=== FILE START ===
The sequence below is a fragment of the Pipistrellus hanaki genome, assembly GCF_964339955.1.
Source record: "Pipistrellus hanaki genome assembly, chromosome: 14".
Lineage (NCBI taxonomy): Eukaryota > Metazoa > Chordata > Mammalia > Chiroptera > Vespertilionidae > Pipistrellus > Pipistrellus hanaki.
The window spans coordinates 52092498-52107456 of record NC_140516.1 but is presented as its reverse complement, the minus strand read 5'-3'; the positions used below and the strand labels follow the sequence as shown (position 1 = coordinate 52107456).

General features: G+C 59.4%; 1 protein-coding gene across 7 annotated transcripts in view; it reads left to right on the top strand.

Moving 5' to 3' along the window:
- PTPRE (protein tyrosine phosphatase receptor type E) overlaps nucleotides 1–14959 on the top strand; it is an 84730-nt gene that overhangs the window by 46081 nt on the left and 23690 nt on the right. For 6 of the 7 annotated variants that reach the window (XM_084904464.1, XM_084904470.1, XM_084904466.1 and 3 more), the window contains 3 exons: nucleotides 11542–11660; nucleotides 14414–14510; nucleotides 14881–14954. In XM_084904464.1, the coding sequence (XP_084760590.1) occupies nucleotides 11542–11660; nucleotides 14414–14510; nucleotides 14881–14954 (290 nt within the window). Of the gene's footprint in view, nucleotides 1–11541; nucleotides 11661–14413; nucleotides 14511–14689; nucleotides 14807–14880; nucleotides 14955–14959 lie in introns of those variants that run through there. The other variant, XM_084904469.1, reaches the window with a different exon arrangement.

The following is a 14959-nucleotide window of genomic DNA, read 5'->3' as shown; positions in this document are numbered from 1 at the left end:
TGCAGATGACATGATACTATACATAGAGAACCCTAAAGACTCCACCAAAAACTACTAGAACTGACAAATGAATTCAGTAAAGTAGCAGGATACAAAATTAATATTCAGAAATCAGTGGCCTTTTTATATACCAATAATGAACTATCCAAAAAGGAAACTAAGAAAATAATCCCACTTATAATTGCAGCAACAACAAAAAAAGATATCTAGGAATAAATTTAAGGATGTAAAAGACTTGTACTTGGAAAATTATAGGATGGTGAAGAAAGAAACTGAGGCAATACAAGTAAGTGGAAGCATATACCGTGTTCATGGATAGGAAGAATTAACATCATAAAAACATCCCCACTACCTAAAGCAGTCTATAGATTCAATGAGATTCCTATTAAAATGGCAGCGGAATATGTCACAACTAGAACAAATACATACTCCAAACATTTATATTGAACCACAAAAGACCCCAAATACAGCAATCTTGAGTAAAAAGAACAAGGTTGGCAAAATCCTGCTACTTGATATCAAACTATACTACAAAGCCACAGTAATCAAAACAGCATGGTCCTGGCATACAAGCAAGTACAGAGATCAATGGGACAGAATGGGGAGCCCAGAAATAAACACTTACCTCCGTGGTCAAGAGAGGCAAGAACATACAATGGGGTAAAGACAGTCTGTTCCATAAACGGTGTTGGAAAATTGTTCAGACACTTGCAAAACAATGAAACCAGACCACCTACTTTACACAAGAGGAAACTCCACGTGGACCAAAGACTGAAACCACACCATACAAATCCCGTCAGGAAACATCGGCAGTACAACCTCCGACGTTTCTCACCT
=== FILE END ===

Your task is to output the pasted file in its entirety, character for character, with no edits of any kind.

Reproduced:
The sequence below is a fragment of the Pipistrellus hanaki genome, assembly GCF_964339955.1.
Source record: "Pipistrellus hanaki genome assembly, chromosome: 14".
Lineage (NCBI taxonomy): Eukaryota > Metazoa > Chordata > Mammalia > Chiroptera > Vespertilionidae > Pipistrellus > Pipistrellus hanaki.
The window spans coordinates 52092498-52107456 of record NC_140516.1 but is presented as its reverse complement, the minus strand read 5'-3'; the positions used below and the strand labels follow the sequence as shown (position 1 = coordinate 52107456).

General features: G+C 59.4%; 1 protein-coding gene across 7 annotated transcripts in view; it reads left to right on the top strand.

Moving 5' to 3' along the window:
- PTPRE (protein tyrosine phosphatase receptor type E) overlaps nucleotides 1–14959 on the top strand; it is an 84730-nt gene that overhangs the window by 46081 nt on the left and 23690 nt on the right. For 6 of the 7 annotated variants that reach the window (XM_084904464.1, XM_084904470.1, XM_084904466.1 and 3 more), the window contains 3 exons: nucleotides 11542–11660; nucleotides 14414–14510; nucleotides 14881–14954. In XM_084904464.1, the coding sequence (XP_084760590.1) occupies nucleotides 11542–11660; nucleotides 14414–14510; nucleotides 14881–14954 (290 nt within the window). Of the gene's footprint in view, nucleotides 1–11541; nucleotides 11661–14413; nucleotides 14511–14689; nucleotides 14807–14880; nucleotides 14955–14959 lie in introns of those variants that run through there. The other variant, XM_084904469.1, reaches the window with a different exon arrangement.

The following is a 14959-nucleotide window of genomic DNA, read 5'->3' as shown; positions in this document are numbered from 1 at the left end:
TGCAGATGACATGATACTATACATAGAGAACCCTAAAGACTCCACCAAAAACTACTAGAACTGACAAATGAATTCAGTAAAGTAGCAGGATACAAAATTAATATTCAGAAATCAGTGGCCTTTTTATATACCAATAATGAACTATCCAAAAAGGAAACTAAGAAAATAATCCCACTTATAATTGCAGCAACAACAAAAAAAGATATCTAGGAATAAATTTAAGGATGTAAAAGACTTGTACTTGGAAAATTATAGGATGGTGAAGAAAGAAACTGAGGCAATACAAGTAAGTGGAAGCATATACCGTGTTCATGGATAGGAAGAATTAACATCATAAAAACATCCCCACTACCTAAAGCAGTCTATAGATTCAATGAGATTCCTATTAAAATGGCAGCGGAATATGTCACAACTAGAACAAATACATACTCCAAACATTTATATTGAACCACAAAAGACCCCAAATACAGCAATCTTGAGTAAAAAGAACAAGGTTGGCAAAATCCTGCTACTTGATATCAAACTATACTACAAAGCCACAGTAATCAAAACAGCATGGTCCTGGCATACAAGCAAGTACAGAGATCAATGGGACAGAATGGGGAGCCCAGAAATAAACACTTACCTCCGTGGTCAAGAGAGGCAAGAACATACAATGGGGTAAAGACAGTCTGTTCCATAAACGGTGTTGGAAAATTGTTCAGACACTTGCAAAACAATGAAACCAGACCACCTACTTTACACAAGAGGAAACTCCACGTGGACCAAAGACTGAAACCACACCATACAAATCCCGTCAGGAAACATCGGCAGTACAACCTCCGACGTTTCTCACCT